TV makes life on board Costa Serena look far from serene

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According to cruise director Federica Giammarioli – in five different languages – Costa Serena is one of the most beautiful ships in the world.
According to the narrator of a new TV series, it’s one of the world’s most spectacular cruise ships.
And if you can stand the tension over the next six weeks it will be the most watched cruise ship in the world, as the star of Cruise Ship Diaries – in glorious HD (that’s high drama as well as high definition).
The series promises to take us behind the scenes among the 1,000 crew who look after 3,800 passengers each week as the ship sails between Venice and Istanbul.
They are no ordinary crew. Captain Guiseppe Russo, seen steering the ship through the Guidecca Canal, is “known as the best manoeuverer in the world.” Of course he is . . . he’s Italian.
Federica is “one of the most sought-after cruise directors in the business, well-known for her even temperament and expert communication skills.”
She’s certainly impressive, but I’m not sure her assistant CD, Paula Olivera, is convinced:
“Federica is the one in charge of the whole entertainment department; she’s the one who takes the decisions . . . and I’m the one who puts them into practice, ha ha,” she snorts at the camera.
There are plenty of facts and figures – for example the 230,000 kg of food loaded each week, including 1,600 kg of pasta and 2,500 kg of fresh tomatoes, and the fuel bill of 500,000 euros.
The cameras linger on a different kind of figure – the ship’s dancers, who include 22-year-old Heather Gould from England, at sea for the first time in her life.
Choreographer Gerald van Vuuren, on board for a week to scream at the performers until they get it right, says he likes his female dancers thin and with long legs, but not too thin. And he’s worried.
“It’s very important for a girl to watch her diet. We are working for an Italian ship, so we’re gonna have a lot of starch – lot of bread, lot of pasta. After four months, six months on a ship, a lot of girls do roll off the gangway, you know”
Gerald’s not the only one who is worried about how things are going on the ship. Life is constantly being lived against the clock – but then it almost always is in this sort of documentary.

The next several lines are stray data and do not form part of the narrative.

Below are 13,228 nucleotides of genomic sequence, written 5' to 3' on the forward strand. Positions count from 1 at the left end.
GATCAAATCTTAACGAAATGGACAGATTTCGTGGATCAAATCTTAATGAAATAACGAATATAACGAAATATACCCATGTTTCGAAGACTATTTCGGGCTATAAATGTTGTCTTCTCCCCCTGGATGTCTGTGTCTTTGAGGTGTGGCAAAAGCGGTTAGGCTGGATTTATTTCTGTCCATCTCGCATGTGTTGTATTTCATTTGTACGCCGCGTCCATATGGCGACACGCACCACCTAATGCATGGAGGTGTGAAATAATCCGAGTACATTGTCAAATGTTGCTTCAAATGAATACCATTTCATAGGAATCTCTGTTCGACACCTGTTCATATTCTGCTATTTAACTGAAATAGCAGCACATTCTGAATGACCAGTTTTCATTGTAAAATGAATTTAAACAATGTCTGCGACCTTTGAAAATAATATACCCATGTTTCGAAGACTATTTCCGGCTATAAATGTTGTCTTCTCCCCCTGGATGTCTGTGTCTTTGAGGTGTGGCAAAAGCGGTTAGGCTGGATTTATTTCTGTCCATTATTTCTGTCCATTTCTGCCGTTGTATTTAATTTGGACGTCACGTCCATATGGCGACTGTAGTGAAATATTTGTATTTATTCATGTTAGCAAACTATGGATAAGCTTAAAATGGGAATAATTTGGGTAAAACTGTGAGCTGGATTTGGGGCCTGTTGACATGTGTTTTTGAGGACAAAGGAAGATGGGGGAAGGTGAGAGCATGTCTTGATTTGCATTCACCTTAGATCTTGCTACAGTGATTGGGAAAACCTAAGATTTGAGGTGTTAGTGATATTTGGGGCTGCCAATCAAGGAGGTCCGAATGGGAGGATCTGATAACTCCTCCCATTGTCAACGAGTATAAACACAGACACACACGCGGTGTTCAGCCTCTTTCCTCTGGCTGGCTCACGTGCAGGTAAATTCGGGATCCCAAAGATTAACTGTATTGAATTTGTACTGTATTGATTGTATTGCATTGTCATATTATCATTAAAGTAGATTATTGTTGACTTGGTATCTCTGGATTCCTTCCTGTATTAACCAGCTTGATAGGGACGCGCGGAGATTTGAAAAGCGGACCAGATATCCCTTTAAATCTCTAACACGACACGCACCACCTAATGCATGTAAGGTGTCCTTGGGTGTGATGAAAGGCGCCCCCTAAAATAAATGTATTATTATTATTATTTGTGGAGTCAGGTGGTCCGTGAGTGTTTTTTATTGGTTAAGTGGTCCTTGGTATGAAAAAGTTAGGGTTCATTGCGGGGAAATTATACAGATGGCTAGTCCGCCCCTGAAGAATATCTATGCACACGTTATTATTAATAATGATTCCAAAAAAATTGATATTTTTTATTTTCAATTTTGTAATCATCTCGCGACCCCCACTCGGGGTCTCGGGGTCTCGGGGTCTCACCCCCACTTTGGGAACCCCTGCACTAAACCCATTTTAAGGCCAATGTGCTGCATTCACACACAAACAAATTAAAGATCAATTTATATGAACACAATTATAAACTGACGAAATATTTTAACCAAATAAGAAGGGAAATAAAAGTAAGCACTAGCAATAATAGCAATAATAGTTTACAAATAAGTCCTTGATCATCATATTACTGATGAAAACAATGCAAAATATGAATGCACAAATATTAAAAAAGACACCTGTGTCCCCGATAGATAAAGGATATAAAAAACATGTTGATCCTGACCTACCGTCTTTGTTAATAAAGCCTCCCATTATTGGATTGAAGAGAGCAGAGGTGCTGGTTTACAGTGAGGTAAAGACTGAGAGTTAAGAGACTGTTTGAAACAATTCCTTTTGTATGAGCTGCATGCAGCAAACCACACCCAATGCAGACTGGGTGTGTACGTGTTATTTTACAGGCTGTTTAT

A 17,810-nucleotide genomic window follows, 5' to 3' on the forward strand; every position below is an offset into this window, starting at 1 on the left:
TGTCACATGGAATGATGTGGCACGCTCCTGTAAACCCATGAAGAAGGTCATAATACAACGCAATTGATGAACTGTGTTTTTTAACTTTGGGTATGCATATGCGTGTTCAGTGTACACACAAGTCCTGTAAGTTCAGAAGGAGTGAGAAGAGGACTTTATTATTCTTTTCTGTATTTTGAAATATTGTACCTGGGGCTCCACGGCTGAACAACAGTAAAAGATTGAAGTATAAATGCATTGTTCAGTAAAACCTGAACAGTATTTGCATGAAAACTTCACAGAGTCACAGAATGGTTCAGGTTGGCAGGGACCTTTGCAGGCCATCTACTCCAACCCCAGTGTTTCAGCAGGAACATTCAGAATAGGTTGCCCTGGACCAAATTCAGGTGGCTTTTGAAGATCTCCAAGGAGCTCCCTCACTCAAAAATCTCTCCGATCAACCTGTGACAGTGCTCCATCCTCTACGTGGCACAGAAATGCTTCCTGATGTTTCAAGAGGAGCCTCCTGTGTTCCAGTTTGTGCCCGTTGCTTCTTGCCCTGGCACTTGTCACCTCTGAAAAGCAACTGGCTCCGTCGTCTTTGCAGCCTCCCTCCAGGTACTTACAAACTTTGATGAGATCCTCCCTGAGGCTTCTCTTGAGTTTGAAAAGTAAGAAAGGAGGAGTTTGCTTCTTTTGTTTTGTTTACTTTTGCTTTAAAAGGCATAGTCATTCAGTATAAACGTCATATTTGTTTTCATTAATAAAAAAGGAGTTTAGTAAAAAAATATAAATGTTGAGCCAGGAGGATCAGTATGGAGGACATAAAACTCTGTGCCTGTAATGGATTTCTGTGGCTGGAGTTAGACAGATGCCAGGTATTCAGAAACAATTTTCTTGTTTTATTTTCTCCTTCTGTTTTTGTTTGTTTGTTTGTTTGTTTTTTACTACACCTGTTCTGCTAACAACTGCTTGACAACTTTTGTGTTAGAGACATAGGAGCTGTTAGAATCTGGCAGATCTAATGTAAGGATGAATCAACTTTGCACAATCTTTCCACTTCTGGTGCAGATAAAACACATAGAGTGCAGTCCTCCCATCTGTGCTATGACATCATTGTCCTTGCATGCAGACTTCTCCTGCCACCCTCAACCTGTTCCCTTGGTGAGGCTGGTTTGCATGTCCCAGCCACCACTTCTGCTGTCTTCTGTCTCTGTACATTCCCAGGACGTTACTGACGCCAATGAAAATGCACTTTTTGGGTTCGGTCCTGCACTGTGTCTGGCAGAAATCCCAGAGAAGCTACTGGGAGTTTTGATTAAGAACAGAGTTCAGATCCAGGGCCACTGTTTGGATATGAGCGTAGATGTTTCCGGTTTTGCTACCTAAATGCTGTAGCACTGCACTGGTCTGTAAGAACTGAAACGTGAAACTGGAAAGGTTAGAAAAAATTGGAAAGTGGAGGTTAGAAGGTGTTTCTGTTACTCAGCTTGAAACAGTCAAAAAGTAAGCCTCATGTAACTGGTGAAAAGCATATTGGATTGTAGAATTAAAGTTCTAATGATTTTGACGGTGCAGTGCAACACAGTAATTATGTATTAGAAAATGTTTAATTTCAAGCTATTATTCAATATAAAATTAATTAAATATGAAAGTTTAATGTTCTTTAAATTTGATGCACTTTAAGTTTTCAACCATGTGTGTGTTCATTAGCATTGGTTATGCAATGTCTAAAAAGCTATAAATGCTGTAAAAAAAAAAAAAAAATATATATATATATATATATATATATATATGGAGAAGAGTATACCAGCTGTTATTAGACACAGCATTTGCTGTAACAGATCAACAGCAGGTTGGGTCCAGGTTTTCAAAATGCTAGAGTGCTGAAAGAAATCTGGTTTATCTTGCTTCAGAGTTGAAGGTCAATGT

There has to be tension at every turn. So the routine task of loading 1,200 tonnes of fuel, which probably passes off without incident every single week of the year, is made to sound like a crisis-packed procedure fraught with danger.
And Irish hotel manager Ann Ryan, about to leave the ship and go on holiday, is almost apopleptic about a crew member whose jacket was unbuttoned.
The fact that there are 580 honeymooners on board instead of the expected 420 sends everyone into a spin, although to be fair, Gerald and leader of the entertainment team Beppe are excitable chaps at the best of times. Little wonder two male dancers were thrown off the ship for fighting.
Thankfully, Captain Guiseppe remains calm throughout, whether he is leading a theatre full of couples renewing their wedding vows, or donning a curly wig to amuse the kids’ club.
The first episode of Cruise Ship Diaries will be broadcast on National Geographic (Sky channel 526, and in HD on 543) on Sunday.
In the coming weeks, tension mounts as safety inspectors come on board to inspect the ship during a spell of bad weather, and a sudden death on the ship adds to the stress for the crew.
Funny how it all looks so calm and peaceful among the fluffy clouds of designer Joe Farcus’s fantasy nine-deck atrium, where the most hectic activity is passengers videoing their surroundings and each other.

By | 2017-06-15T16:00:33+00:00 5 February 2010|Cruise Entertainment, Cruise Gossip, Cruise News|0 Comments

About the Author:

John Honeywell is a travel writer specialising in cruise ships and cruise travel. Winner of CLIA UK's Contribution to Cruise award 2017.

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